Lately I’ve been thinking about the concept of a slow fashion wardrobe. Trends can be exhausting, leaving you broke and ripe for an identity crisis at the end of the day. While I find myself buying into them, I also feel myself longing for a deeper, more prolific relationship with what I wear.
I can guess your next question: what in the Sam Heck is slow fashion? It is, in the strictest of terms, fashion that thinks ethically and performs sustainably. It is fashion that invests in both the maker and the consumer. However, I also see it as a broader consumer philosophy. Currently, slow fashion is defined as an industry production revolution, but I believe it can be a quieter, personal revolution that frames how we express ourselves through our clothes and guides our buying choices. To wit: it dignifies garment longevity and praises the well-edited wardrobe. It respectfully abstains from the sensational, yet expects change and accommodates it when prompted to.
So practically, what does this look like?
- A solid core of well-made, considered pieces that travel throughout life with me.
- Buying ethically when I can (see previous post).
- An allowance for fast-fashion moments–but nothing that would turn out to be a major investment.
- A commitment to continual self-examination.
After thinking on this concept for a bit, I found myself staring at this No. 6 jumpsuit and realized it was my first intentionally slow fashion buy, and I can tell you exactly why.
- I know that jumpsuits have been a consistency in my life for quite some time. Palazzo pants have also been known to pop into my wardrobe from time to time, and when they aren’t swallowing my feet and petite stature, I’ve been known to immensely enjoy them.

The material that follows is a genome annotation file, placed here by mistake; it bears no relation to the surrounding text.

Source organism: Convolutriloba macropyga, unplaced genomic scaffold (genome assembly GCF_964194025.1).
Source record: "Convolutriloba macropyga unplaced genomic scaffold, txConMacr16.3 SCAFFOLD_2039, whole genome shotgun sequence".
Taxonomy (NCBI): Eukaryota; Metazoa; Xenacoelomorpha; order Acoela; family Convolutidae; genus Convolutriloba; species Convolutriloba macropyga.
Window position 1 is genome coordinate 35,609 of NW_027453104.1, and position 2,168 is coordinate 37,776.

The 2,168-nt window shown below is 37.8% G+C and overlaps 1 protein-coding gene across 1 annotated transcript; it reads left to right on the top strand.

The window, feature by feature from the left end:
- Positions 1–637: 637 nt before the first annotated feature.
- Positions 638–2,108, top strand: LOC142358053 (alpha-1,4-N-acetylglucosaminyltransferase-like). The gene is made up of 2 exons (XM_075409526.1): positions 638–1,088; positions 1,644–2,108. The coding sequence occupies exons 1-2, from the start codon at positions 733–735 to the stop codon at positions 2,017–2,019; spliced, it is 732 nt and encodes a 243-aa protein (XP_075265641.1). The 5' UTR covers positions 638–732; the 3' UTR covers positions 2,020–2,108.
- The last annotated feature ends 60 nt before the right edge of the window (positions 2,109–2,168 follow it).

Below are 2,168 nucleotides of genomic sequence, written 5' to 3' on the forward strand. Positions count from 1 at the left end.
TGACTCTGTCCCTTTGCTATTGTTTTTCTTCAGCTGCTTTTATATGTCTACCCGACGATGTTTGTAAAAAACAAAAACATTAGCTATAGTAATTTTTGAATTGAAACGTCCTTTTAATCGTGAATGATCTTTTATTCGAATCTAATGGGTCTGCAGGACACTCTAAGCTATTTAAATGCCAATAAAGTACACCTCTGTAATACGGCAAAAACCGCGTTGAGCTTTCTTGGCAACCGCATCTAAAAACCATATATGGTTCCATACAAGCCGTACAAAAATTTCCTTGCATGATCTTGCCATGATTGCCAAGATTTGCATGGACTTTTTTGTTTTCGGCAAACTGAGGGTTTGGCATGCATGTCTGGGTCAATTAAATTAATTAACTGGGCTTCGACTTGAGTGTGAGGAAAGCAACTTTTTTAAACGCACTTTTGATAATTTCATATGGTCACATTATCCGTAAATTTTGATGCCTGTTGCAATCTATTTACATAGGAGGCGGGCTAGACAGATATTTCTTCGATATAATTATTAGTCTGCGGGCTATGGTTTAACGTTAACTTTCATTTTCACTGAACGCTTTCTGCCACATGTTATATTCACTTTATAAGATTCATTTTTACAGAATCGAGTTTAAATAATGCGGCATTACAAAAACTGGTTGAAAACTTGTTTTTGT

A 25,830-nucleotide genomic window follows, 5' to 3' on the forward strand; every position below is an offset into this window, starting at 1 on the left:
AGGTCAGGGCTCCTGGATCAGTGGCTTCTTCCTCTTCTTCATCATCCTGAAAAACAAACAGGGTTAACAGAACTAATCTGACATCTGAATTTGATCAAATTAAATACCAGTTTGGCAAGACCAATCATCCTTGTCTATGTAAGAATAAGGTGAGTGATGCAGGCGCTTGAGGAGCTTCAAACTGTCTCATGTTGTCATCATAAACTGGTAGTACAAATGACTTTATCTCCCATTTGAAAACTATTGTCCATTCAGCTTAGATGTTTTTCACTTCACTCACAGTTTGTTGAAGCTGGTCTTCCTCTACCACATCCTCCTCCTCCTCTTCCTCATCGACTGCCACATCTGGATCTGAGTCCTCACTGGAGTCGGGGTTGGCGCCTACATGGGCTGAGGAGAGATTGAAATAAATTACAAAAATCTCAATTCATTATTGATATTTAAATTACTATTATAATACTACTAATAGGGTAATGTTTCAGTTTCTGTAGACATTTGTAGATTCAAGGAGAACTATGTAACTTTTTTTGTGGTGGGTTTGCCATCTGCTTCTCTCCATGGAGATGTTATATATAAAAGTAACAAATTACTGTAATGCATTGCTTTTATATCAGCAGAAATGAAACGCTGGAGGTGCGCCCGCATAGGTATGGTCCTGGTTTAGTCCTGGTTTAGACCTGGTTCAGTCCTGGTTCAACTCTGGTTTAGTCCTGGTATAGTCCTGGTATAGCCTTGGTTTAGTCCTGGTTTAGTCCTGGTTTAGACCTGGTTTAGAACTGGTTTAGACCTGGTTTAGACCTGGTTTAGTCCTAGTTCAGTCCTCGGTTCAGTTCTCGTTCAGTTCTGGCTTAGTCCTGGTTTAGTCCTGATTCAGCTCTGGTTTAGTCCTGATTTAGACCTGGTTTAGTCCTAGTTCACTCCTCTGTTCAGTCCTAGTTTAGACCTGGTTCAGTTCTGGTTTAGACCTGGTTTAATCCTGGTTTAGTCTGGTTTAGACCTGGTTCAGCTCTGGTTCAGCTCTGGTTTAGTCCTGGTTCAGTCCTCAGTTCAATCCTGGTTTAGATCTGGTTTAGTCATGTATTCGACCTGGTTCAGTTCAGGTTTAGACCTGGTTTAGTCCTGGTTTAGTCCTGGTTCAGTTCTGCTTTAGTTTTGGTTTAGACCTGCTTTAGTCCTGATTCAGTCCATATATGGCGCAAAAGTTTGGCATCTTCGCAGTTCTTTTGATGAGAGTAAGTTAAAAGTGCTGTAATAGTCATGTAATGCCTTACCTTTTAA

- This piece is clean, simple and versatile–all things I look for in an investment piece. The romantic clay tones complement my skin, making it perfect for date night or a casual afternoon out with friends. It screams contemporary elegance, yet I can still comfortably wear it grocery shopping. And a bonus: I can get away with wearing it nearly year-round!
Conclusion: I’ll have it for years.
This is all not to say that I have everything figured out at the green age of 22. Rather, I’m excited how my own personal growth will change and influence the way I dress. If anything, the challenge of slow fashion is a commitment to attending to the intersection of personal growth and self-expression. Now that seems like a worthy practice to me.
Thanks to Naomi Andrews for the giggle and the solicited blogging advice.